Incheon, South Korea’s largest airport, has 10 new workers this week. Two types of robot one for passenger service, the other for cleaning.
Troika is for passenger service and there are five of them. About the size of a large child, Troika offers directions to destinations inside the airport, along with estimated distances or walking times.
It can scan a passenger’s boarding pass and then provide information about the flight’s boarding time and gate location on its large screen. It can escort passengers to their gates, or any other airport location.
Troika is a fast learner and can answer simple questions in answering questions in four languages: English, Chinese, Japanese and Korean.
There are also five super-sized robot vacuums that is able to clean everything from tiles to carpet floors with multiple brushes. It should be very useful cleaning the large areas of floor space in the airport.
It has sensors, multiple cameras and sensitive bumpers to ensure it doesn’t sweep up passengers as well as rubbish.
The airport says the robots won’t replace human workers, but will help especially with overnight shifts and physically demanding tasks. We’ll see.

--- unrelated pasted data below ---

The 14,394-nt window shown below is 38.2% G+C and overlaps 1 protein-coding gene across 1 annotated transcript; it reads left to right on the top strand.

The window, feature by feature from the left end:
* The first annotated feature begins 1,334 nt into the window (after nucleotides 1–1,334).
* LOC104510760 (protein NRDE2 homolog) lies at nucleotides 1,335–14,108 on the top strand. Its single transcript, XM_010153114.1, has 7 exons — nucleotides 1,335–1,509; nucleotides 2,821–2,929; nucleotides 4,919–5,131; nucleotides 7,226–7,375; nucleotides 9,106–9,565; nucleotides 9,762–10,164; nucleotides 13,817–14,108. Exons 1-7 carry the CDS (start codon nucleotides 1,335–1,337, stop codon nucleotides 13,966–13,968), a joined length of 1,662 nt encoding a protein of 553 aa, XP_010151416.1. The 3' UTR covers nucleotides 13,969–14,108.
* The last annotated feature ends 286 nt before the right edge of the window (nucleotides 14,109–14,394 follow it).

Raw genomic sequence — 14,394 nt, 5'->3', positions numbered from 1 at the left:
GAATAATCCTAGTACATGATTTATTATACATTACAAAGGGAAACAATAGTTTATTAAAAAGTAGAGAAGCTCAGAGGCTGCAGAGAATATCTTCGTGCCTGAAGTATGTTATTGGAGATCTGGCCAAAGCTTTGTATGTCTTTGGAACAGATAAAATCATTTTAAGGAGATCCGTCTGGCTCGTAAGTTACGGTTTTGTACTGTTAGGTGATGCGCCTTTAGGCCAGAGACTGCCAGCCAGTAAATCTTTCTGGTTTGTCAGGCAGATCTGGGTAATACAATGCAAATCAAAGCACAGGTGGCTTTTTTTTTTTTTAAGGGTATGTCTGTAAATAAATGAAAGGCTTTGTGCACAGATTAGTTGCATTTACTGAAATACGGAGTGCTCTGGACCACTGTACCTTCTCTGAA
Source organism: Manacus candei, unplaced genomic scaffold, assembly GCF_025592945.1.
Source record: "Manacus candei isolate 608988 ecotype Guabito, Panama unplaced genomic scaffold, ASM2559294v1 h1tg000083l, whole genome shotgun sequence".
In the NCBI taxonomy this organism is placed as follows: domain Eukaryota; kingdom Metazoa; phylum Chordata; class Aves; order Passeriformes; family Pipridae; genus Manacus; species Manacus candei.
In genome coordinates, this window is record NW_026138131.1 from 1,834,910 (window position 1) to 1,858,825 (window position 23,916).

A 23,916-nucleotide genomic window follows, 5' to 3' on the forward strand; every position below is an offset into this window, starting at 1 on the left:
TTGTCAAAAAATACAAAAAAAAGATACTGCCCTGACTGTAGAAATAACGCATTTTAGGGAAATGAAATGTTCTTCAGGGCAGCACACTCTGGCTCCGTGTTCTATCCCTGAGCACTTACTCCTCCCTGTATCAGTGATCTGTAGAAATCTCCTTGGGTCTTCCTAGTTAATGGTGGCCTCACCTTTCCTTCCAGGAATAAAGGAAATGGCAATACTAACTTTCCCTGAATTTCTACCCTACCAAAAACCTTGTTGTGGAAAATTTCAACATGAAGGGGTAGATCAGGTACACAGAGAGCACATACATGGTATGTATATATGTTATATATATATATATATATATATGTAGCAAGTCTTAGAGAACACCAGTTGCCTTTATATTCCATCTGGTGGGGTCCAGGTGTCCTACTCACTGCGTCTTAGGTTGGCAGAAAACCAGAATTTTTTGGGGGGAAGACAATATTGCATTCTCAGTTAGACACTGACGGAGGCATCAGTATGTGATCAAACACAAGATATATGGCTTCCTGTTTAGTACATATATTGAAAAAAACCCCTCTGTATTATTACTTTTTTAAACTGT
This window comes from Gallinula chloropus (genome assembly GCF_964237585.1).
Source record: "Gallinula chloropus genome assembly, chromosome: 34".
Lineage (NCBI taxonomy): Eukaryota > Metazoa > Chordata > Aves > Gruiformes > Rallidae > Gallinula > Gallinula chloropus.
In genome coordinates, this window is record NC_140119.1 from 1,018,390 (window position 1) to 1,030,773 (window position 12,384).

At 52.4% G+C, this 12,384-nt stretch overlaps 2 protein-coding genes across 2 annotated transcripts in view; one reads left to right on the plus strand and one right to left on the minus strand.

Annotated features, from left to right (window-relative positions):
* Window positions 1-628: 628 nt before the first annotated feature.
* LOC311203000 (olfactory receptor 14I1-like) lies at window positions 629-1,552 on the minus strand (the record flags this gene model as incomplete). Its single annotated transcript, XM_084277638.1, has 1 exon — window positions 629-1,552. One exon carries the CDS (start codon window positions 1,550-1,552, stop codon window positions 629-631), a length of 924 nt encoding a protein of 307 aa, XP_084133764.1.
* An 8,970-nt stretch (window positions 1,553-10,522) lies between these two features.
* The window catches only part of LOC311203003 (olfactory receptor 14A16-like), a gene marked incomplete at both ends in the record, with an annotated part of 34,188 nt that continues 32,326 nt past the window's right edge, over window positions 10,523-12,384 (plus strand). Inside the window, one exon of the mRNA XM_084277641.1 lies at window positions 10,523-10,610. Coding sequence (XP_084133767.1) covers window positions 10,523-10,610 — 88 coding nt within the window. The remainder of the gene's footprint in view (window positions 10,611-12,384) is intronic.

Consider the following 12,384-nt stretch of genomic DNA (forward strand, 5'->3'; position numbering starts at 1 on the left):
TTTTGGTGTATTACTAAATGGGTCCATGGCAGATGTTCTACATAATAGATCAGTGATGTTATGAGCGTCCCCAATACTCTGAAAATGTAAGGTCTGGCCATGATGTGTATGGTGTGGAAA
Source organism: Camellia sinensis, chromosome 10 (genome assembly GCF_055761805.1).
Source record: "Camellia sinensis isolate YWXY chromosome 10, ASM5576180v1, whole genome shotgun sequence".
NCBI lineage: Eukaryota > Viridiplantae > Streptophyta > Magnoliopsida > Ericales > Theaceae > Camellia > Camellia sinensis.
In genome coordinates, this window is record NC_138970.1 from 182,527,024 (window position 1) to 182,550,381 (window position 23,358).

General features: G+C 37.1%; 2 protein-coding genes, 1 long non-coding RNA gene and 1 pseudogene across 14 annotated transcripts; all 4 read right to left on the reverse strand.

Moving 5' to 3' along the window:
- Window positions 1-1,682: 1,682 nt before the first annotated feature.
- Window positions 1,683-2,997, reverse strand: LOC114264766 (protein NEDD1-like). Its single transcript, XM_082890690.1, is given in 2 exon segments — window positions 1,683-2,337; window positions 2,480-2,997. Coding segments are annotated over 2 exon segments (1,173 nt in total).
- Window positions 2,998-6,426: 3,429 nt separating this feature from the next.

LG actually set up a trial at Seoul’s Incheon Airport in mid 2016 with two similar robots.
The number of robots trialed at airports (and ports) is increasing and includes:
- AnBot at Shenzhen Airport
- ASIMO at Tokyo Narita
- Athena at Los Angeles
- EMIEW3 at Tokyo Haneda
- GLAdys at Glasgow
- Nao for Japan Airlines at Tokyo Haneda
- Leo at Geneva
- Norma, Amelia, and Piper at San Jose
- Pepper for EVA at Taipei
- ‘Sheldon’ at Indianapolis
- Spencer at Amsterdam Schiphol
- Troika at Seoul Incheon
- Zunpeng Xiaobao for Shenzhen Airlines
Our favourites remain AnBot at Shenzhen Airport with the cattle prod and the Sheldon Cooper lookalike at Indianapolis. Pepper in Taipei and Troika in Incheon are looking good.
N.B. Image credit: LG